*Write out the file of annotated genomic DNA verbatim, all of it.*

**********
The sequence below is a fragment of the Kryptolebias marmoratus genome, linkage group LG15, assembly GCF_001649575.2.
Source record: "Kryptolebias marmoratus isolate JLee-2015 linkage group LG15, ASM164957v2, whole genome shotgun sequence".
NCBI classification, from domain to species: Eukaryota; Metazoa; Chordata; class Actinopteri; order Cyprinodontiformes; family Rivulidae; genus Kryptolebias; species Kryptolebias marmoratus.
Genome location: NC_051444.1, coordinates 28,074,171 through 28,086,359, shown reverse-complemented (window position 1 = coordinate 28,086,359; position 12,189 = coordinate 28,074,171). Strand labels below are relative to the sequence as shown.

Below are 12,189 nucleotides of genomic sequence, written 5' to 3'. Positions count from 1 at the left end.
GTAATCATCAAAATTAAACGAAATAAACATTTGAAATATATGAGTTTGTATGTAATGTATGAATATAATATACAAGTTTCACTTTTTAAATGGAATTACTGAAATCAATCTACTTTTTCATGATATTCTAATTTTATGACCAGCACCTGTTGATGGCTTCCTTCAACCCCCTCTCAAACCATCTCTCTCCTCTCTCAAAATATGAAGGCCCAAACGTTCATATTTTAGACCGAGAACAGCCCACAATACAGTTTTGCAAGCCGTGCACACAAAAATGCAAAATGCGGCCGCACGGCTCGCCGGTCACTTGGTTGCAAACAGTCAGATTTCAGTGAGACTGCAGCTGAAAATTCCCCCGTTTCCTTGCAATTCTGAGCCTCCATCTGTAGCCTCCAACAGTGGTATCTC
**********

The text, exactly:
The sequence below is a fragment of the Kryptolebias marmoratus genome, linkage group LG15, assembly GCF_001649575.2.
Source record: "Kryptolebias marmoratus isolate JLee-2015 linkage group LG15, ASM164957v2, whole genome shotgun sequence".
NCBI classification, from domain to species: Eukaryota; Metazoa; Chordata; class Actinopteri; order Cyprinodontiformes; family Rivulidae; genus Kryptolebias; species Kryptolebias marmoratus.
Genome location: NC_051444.1, coordinates 28,074,171 through 28,086,359, shown reverse-complemented (window position 1 = coordinate 28,086,359; position 12,189 = coordinate 28,074,171). Strand labels below are relative to the sequence as shown.

Below are 12,189 nucleotides of genomic sequence, written 5' to 3'. Positions count from 1 at the left end.
GTAATCATCAAAATTAAACGAAATAAACATTTGAAATATATGAGTTTGTATGTAATGTATGAATATAATATACAAGTTTCACTTTTTAAATGGAATTACTGAAATCAATCTACTTTTTCATGATATTCTAATTTTATGACCAGCACCTGTTGATGGCTTCCTTCAACCCCCTCTCAAACCATCTCTCTCCTCTCTCAAAATATGAAGGCCCAAACGTTCATATTTTAGACCGAGAACAGCCCACAATACAGTTTTGCAAGCCGTGCACACAAAAATGCAAAATGCGGCCGCACGGCTCGCCGGTCACTTGGTTGCAAACAGTCAGATTTCAGTGAGACTGCAGCTGAAAATTCCCCCGTTTCCTTGCAATTCTGAGCCTCCATCTGTAGCCTCCAACAGTGGTATCTC